Diamond-like carbon (DLC) has recently attracted much attention as a solid-state lubricant, because of its resistance to wear, low friction, and low abrasion. Several factors, such as the hydrogen atoms in DLC and transfer film formation are important for improving the tribological characteristics of DLC. In this paper, we discuss the low-friction mechanism of DLC by using our tight-binding quantum chemical molecular dynamics method. The method employs a DLC film sliding simulation in order to explore the effect of hydrogen atoms on the carbon-based transfer film. The formation of C-C bonds between DLC films increases friction, while surface hydrogen atoms suppress C-C bond formation, which results in the low-friction state. Moreover, the steric effect of hydrogen molecule generation was found to remove the load from the substrate, inhibiting C-C bond formation. In addition, we determined that surface hydrogen atoms play a key role in the cleavage of C-C bonds formed during sliding of DLC films.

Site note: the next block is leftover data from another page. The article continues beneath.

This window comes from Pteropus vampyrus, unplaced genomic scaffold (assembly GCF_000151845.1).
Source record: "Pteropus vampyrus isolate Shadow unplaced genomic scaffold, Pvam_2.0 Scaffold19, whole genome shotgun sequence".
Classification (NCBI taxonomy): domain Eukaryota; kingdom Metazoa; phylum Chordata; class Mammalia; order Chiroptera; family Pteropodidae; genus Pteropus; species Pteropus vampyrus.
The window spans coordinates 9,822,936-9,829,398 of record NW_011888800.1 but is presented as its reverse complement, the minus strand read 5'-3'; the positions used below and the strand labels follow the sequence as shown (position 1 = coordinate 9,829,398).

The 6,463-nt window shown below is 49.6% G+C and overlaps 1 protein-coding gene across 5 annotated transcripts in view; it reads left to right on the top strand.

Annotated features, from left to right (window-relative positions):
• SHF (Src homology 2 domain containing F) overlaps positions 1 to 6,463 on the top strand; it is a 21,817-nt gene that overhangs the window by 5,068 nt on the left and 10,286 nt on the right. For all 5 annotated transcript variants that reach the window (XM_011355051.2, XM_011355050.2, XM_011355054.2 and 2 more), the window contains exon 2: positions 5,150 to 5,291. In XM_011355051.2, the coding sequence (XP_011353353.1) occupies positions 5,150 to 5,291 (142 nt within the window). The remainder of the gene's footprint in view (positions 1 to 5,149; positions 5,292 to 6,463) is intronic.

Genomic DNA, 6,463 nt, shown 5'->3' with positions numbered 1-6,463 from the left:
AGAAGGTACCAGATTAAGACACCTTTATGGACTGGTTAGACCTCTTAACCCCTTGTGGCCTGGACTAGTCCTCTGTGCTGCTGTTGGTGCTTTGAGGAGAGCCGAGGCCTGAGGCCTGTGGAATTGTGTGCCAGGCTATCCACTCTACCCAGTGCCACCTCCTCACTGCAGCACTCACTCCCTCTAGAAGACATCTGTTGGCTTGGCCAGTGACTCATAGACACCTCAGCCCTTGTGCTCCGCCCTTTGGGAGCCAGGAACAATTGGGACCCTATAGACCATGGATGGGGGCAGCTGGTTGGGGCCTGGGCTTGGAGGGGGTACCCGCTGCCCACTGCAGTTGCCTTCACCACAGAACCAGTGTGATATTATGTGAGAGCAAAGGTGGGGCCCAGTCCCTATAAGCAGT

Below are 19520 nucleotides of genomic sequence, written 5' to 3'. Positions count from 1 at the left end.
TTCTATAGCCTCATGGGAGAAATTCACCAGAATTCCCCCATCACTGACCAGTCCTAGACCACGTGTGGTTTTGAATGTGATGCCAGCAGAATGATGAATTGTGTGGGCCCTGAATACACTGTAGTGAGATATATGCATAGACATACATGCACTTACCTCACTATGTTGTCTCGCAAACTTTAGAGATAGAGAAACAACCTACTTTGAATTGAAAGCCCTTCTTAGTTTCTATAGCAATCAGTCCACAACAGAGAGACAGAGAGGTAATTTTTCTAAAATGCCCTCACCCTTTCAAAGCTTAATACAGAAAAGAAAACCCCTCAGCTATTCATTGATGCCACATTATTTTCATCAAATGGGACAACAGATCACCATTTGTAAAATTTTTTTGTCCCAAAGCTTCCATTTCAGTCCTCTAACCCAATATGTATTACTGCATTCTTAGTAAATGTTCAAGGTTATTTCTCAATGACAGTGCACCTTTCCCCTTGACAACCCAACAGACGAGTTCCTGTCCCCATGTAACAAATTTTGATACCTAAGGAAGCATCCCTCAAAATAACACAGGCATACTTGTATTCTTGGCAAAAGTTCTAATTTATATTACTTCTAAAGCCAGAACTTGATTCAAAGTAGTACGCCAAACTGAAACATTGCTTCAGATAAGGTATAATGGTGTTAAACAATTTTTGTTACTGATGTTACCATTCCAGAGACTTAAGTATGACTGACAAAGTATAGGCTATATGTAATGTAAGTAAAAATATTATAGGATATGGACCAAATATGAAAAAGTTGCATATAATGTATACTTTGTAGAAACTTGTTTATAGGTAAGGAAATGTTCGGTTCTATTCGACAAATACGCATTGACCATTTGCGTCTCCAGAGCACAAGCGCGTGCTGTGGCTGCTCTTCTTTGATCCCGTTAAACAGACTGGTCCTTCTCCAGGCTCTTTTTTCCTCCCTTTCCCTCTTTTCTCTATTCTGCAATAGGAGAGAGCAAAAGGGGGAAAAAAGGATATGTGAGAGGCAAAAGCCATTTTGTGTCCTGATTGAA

ASJC Scopus subject areas
- Electronic, Optical and Magnetic Materials
- Physical and Theoretical Chemistry
- Surfaces, Coatings and Films